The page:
This unusual building at the bottom of Jane Lane was built in 1745 to allow friends or relatives of the deceased to watch over the graveyard and apprehend bodysnatchers. Very few other buildings of this type now exist in Britain. In the 18th century, newly buried bodies risked being disinterred to be sold to medical schools for the study of anatomy. As stealing a corpse was only punishable by a fine or imprisonment, rather than transportation or execution, bodysnatchers found it sufficiently profitable to run the risk. The Anatomy Act of 1832 ended the trade by allowing bodies to be donated to medical schools.

Bailey Hill.

Although we do not pass it on this walk, on the northwest edge of the village, close to the church, but covered by trees, is Bailey Hill, a man-made conical mound that is a Scheduled Ancient Monument. The date and purpose of its construction are unknown, though it has been interpreted as a Saxon fort, a Norman motte -and-bailey castle, or a place of public village assembly. David Hey, however, says there is no doubt that Bailey Hill is a motte-and-bailey castle, calling it, ‘One of the best preserved and most dramatic motte-and-baileys in Yorkshire.’

The Old Horns Inn.

The present building was built around 1830 on the site of an earlier inn. It was also previously used as a farm.

Parish Workhouse.

The private houses across the road from the Old Horns Inn were used as the Bradfield Parish workhouse between 1759 and 1847.

Former School and Church Hall.

The building at the top of Woodfall Lane was built in 1841 as the High Bradfield Church of England Day School. It was also used as the Church Hall before becoming a private house.

Turn to the right from The Old Horns Inn to begin the walk.

2. Castle Hill.

About 500 metres to the southeast of the village is Castle Hill, a site is marked on old maps as a ‘supposed Saxon encampment’. However, the date or purpose of the site is unknown. David Hey (1979) suggests it may be a natural feature of the landscape although admits that it may have been used a look-out post.

3. Kirkedge Murder.

On 18 March 1782, Nathan Andrews was attacked by Francis Fearn and murdered on the road at Kirk Edge. Fearn had enticed the Sheffield clockmaker to High Bradfield on the pretext of starting a club to purchase clocks. Following his trial and execution in York four months later, Fearn’s body was hung in chains from a gibbet on Loxley Common. The gruesome remains were said to have still been there several years later.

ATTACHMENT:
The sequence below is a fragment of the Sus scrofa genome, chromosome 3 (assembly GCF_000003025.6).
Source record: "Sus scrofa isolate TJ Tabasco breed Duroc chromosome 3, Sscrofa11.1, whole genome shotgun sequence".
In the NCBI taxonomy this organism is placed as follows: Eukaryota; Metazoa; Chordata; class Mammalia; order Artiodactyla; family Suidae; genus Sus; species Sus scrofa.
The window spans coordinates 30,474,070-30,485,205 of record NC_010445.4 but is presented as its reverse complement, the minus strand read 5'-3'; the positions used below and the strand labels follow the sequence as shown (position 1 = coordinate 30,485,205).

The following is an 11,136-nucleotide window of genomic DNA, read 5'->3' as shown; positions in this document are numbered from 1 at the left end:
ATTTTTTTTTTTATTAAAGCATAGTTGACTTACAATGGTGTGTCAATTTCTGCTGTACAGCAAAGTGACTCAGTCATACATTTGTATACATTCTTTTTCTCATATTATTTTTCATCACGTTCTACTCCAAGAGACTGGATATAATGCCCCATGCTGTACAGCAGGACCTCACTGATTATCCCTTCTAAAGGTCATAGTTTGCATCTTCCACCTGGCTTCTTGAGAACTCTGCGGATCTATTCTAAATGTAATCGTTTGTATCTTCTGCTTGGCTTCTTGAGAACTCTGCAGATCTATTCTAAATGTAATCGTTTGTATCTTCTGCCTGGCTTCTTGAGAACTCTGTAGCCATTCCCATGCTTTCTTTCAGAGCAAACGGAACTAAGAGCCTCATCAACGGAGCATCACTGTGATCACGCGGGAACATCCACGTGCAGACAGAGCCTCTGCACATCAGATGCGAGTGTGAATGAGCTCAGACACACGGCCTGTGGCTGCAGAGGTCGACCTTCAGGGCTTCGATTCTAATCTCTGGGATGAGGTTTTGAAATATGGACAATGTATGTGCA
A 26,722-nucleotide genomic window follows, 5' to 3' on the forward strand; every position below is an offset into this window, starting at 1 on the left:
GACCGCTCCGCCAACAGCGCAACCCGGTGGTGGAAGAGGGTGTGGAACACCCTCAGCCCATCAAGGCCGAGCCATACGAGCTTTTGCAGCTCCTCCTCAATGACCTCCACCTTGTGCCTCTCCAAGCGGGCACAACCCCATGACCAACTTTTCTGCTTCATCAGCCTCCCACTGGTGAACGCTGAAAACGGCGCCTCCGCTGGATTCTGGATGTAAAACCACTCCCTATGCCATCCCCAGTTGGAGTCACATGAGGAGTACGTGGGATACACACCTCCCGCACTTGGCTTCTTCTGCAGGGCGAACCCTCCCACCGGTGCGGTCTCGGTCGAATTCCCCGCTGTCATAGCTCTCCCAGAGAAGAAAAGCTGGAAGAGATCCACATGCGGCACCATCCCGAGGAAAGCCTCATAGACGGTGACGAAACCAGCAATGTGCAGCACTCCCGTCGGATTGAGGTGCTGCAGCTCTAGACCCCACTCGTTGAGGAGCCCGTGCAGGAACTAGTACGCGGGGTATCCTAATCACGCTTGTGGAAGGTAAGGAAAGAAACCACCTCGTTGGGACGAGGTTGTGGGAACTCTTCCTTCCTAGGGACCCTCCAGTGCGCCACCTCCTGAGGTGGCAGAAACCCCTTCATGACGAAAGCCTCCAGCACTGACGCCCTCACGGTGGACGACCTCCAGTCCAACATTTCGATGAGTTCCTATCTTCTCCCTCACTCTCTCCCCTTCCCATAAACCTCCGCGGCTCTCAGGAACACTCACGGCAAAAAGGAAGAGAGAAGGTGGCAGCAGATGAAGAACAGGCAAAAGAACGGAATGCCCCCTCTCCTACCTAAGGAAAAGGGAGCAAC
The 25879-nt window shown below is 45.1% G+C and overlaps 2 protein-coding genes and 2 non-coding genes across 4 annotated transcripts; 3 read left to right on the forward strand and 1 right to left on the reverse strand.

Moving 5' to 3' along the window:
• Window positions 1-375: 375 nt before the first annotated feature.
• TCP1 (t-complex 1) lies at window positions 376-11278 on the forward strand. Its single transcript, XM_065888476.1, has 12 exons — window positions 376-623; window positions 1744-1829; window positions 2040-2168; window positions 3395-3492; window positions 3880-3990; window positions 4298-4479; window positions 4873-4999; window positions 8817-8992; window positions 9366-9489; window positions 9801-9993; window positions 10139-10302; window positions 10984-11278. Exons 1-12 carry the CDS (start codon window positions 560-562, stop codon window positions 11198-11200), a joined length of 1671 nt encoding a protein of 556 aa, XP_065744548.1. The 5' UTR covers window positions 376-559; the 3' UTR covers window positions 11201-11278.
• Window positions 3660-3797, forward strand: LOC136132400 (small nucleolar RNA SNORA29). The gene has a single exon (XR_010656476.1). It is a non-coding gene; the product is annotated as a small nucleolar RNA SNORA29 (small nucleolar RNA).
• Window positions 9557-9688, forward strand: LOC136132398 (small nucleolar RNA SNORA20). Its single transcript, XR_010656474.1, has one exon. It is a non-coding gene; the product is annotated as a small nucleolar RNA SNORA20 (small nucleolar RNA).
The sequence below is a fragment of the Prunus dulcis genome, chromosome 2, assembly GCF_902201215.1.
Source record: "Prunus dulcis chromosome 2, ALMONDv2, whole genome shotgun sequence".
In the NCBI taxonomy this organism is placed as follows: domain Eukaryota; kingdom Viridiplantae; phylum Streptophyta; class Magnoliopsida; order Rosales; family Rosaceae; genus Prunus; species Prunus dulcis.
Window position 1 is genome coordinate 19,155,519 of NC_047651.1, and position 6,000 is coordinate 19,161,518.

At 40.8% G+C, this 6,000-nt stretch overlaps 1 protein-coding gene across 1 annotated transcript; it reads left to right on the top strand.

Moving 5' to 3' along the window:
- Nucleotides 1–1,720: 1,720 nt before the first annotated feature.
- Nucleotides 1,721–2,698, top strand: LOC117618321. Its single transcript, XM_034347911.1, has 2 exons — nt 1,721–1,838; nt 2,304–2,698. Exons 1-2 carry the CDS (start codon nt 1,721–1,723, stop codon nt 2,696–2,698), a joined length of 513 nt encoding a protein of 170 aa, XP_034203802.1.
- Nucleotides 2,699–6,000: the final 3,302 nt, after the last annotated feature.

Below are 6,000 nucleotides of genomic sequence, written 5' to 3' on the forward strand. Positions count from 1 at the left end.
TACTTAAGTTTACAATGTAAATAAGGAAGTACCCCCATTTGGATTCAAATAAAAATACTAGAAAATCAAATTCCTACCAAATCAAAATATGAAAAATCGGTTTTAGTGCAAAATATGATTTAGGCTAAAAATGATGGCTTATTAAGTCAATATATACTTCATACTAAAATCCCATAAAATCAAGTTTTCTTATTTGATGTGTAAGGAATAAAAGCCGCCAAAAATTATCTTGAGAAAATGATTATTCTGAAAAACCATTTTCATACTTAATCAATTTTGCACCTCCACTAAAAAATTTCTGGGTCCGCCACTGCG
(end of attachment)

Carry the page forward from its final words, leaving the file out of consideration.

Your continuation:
4. Convent.

The high walls on Kirk Edge Road conceal a convent. Built in 1871, the building was originally an Industrial School for Girls. This was a term used for an orphanage where children worked to pay for their keep. The girls here did laundry work. This closed in 1887 and the building was then used as a Reform School for Boys for several years before again becoming empty. The building was given by the Duke of Norfolk to an order of Carmelite nuns and the Convent of the Holy Ghost opened in 1911. The name was later changed to that in use today, the Kirk Edge Carmelite Monastery. It is a closed order and the nuns live a life of total seclusion.

Acknowledgements: Malcolm Nunn, Archivist, Bradfield Parish Council. References: David Hey (1979) ‘The Making of South Yorkshire’ Moorland Publishing, Ashbourne; Bradfield Local History Group, Bygones of Bradfield, Vols 1 – 3, Hilltop Press, Sheffield.

Acknowledgements: Malcolm Nunn, Archivist, Bradfield Parish Council. References: David Hey (1979) ‘The Making of South Yorkshire’ Moorland Publishing, Ashbourne; Bradfield Local History Group, Bygones of Bradfield, Vols 1 – 3, Hilltop Press, Sheffield.

Mobile Phone Coverage – Mobile phone signal coverage is mostly good in this area. Intermittent signals can be received on higher ground.

Ordnance Survey map OL1 Dark Peak is recommended for all the routes on this web site.

Great care has been taken to ensure that the information on this web site and associated documents is accurate. However, we accept no liability for any claim, loss, damage or injury (howsoever arising) incurred by those using the information provided. Except where expressly stated to the contrary, copyright in the text, graphics and information contained in this web site (including downloads) is owned by Bradfield Walkers are Welcome. You may print, or download to a personal computer, extracts for personal use. Permanent copying and/or storage of whole or part of this web site or the information contained therein or reproduction or incorporation of any part of it in any other work or publication whether paper or electronic media or any other form is expressly prohibited unless agreed otherwise.

Copyright – Bradfield Walkers are Welcome 2023